Stacking The Deck

Enabling 2.5D and 3D architecture and the supply chain.


By Javier DeLaCruz
The pinnacle of system-on-chip has passed. There are several dynamics that are moving the industry away from the SoC philosophy that was so popular just a few short years ago. One of the significant factors is that the cost per gate for CMOS nodes below 28nm is rising for the first time in the history of our industry. Another critical factor is the emergence of through-silicon-via (TSV) technology as a viable package element. Other factors include memory density’s inability to keep up with processing demand and the limitations of copper interconnects for high-speed signal transmission.

With these industry changes, several companies are shifting their crosshairs to technology enablers such as 2.5D and 3D integration. A key element is flexibility. But with 2.5D and 3D architectures, there are new links in the semiconductor supply chain, including:

  1. Interposer manufacturers;
  2. Tile suppliers (a tile is a die that is designed for 2.5D and 3D assemblies);
  3. Third-party foundry services for partial wafer processing.

In addition, existing links in the chain can become more complex:

  1. The ability to mix technologies and nodes opens the door for additional foundries for different components in the same 2.5D or 3D assembly.
  2. OSAT (outsourced assembly and test) can perform a more complex role and contribute more to the value chain as items such as memory stacks, optics, and MEMS devices can be integrated within the package. This poses an inventory challenge, a yield ownership challenge and a procurement challenge because OSATs are generally not keen to directly source these high-cost components.
  3. Test challenges are very significant because components within 2.5D and 3D assemblies may not be completely testable until the assembly is complete, which results in a higher monetary risk for each failed component. Novel approaches to mitigating these test and yield issues are required.

The die design process is also much more complex, as different types of interfaces must be used between 2.5D and 3D tiles than would be otherwise needed. These interfaces are much lower power and higher density than conventional SerDes or DDR interfaces. There is little reason to use a SerDes or a higher-voltage interconnect to simply go from one die to another in the same package. The architecture of such devices is dramatically different as the die need to be designed with a different type of hierarchy in order to leverage different wafer nodes and technologies. There is an opportunity to dramatically drop the power of 2.5D and 3D devices if the architecture is planned correctly and the IP and tiles are available.

There has been a heavy focus on the increased complexity at the package level introduced by the 2.5D and 3D package structures and resulting cost impact. While this is somewhat true, it has to be weighed against the simplified system-level integration. Most printed circuit boards (PCBs) in networking, storage and computing applications are very high- layer-count PCBs. These usually are used to gate the memory interface between a processor and the memory it accesses. If a 2.5D or 3D device has the memory already integrated into the package, then the PCB no longer would need nearly as many layers. In addition, with the memory included in the package at a higher bandwidth and capacity and lower power, the package interconnect count is reduced considerably. The memory interfaces that once dominated the ball assignments would be available for other functions or assigned as power supplies.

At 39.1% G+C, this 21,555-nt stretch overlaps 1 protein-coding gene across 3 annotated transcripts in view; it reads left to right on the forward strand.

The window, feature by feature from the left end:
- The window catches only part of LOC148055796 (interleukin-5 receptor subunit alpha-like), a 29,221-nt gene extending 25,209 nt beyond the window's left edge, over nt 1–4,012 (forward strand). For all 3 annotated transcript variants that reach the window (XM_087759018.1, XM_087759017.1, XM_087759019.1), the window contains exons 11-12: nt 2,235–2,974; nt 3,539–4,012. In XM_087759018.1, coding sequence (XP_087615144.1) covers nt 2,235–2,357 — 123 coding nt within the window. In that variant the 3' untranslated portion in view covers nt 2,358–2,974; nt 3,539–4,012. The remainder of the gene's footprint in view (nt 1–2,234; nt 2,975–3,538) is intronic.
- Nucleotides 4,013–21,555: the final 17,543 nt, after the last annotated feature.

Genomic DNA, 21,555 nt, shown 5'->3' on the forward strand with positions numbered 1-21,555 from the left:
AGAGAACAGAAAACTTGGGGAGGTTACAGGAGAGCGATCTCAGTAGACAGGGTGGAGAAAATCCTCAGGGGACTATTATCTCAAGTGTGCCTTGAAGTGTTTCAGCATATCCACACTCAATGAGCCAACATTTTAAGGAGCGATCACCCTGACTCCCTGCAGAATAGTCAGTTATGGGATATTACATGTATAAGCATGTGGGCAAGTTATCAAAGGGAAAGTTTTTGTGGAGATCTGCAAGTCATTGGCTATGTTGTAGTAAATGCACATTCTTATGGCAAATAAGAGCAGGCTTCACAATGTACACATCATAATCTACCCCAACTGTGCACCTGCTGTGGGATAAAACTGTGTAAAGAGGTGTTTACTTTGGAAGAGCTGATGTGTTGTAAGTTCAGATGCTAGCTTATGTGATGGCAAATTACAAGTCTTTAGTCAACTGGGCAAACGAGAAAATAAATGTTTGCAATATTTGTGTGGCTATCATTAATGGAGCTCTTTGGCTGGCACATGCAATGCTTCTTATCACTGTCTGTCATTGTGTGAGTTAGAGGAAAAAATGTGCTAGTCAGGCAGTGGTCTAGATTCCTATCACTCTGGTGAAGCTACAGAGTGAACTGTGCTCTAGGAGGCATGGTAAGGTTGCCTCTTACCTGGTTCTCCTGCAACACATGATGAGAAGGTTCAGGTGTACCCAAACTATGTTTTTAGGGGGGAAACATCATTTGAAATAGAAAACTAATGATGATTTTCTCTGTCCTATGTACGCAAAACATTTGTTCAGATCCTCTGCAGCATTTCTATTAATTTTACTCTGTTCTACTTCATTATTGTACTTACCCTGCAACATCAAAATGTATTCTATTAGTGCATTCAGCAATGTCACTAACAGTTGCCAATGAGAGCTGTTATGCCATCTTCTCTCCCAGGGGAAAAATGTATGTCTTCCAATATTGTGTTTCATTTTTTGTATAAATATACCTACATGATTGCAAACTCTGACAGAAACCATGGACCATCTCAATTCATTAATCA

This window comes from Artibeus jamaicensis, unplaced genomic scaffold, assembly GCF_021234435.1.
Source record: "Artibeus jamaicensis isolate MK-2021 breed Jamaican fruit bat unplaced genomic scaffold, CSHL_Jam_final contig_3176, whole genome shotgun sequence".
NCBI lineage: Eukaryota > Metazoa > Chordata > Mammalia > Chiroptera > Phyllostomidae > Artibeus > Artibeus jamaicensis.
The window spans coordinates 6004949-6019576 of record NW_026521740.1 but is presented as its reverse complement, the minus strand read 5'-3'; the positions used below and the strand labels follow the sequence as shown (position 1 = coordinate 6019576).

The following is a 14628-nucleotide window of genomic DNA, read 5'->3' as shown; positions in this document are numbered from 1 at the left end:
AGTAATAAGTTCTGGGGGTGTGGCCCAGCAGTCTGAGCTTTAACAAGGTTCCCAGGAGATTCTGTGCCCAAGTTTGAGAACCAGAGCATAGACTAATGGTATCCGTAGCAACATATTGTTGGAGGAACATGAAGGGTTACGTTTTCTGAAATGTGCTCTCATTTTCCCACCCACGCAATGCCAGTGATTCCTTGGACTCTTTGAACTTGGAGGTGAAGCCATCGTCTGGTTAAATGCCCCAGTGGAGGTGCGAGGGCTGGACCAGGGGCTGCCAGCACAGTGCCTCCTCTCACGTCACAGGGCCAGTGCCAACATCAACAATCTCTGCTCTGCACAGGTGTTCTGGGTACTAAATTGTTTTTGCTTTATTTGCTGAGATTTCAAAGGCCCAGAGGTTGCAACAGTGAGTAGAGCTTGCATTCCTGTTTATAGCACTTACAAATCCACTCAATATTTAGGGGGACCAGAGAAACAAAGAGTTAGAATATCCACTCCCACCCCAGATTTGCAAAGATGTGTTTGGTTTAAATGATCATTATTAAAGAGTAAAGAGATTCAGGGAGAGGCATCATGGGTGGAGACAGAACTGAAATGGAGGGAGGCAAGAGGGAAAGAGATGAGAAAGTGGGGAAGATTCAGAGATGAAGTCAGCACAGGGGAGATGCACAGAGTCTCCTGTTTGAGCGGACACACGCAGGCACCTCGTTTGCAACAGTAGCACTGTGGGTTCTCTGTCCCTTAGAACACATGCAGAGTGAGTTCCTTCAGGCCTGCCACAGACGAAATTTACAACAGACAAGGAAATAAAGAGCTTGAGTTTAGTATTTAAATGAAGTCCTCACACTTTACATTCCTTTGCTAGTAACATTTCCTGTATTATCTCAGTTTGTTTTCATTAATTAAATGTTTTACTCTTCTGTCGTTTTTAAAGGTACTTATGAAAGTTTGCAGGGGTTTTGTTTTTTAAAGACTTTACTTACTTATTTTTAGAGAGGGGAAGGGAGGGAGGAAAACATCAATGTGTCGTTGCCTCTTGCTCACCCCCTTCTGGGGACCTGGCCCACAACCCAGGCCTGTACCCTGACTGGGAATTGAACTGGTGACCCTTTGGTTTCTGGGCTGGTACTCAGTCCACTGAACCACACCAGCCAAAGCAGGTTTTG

The main interface remaining would be high-speed SerDes and eventually optical interconnects. Therefore, the area efficiency of 2.5D and 3D devices compared to traditional ASICs (including the area taken by the field of memory) would be vastly improved. Furthermore, the complexity of assembly on a given board (assuming similar functionality) also would be simpler. In our discussions with OEMs, none of them would actually keep the same functionality on a PCB. Instead, they would simply put more processing power on the same PCB, mainly due to the area savings of a 2.5D or 3D approach. They would still benefit from a lower PCB layer count.

As the market shifts towards 2.5D and 3D integration, IP suppliers have a potential role change as usage of their IP becomes similar to a standalone piece of physical silicon. Hence, these companies can leverage their expertise to sell standard product instead of just IP.

2.5D and 3D ICs: A New Landscape
With higher levels of co-design required for these devices, several links in the chain are not correctly prepared for this increased interaction. OSATs generally do not have the expertise in device architecture needed to effectively take advantage of the key benefits of this type of device. Alternatively, with the lack of industry standards in test interfaces, bump geometries, interposer types, interface patterns, etc., there are too many open variables to easily decide where to start planning. eSilicon’s MoZAIC™ program has developed interface patterns that work in a variety of interposer technologies and have activity in place to qualify these at multiple OSATs. This data—along with integrated architecture planning, a future library of existing tiles and a solution that can be reliably assembled—will enable customers to cover the new complexities introduced with 2.5D and 3D architectures and allow them to focus on truly leveraging the benefits of 2.5D and 3D with their new devices.

Factors Influencing the Transition to 2.5D and 3D ICs

—Javier DeLaCruz is senior director of engineering at eSilicon Corporation.

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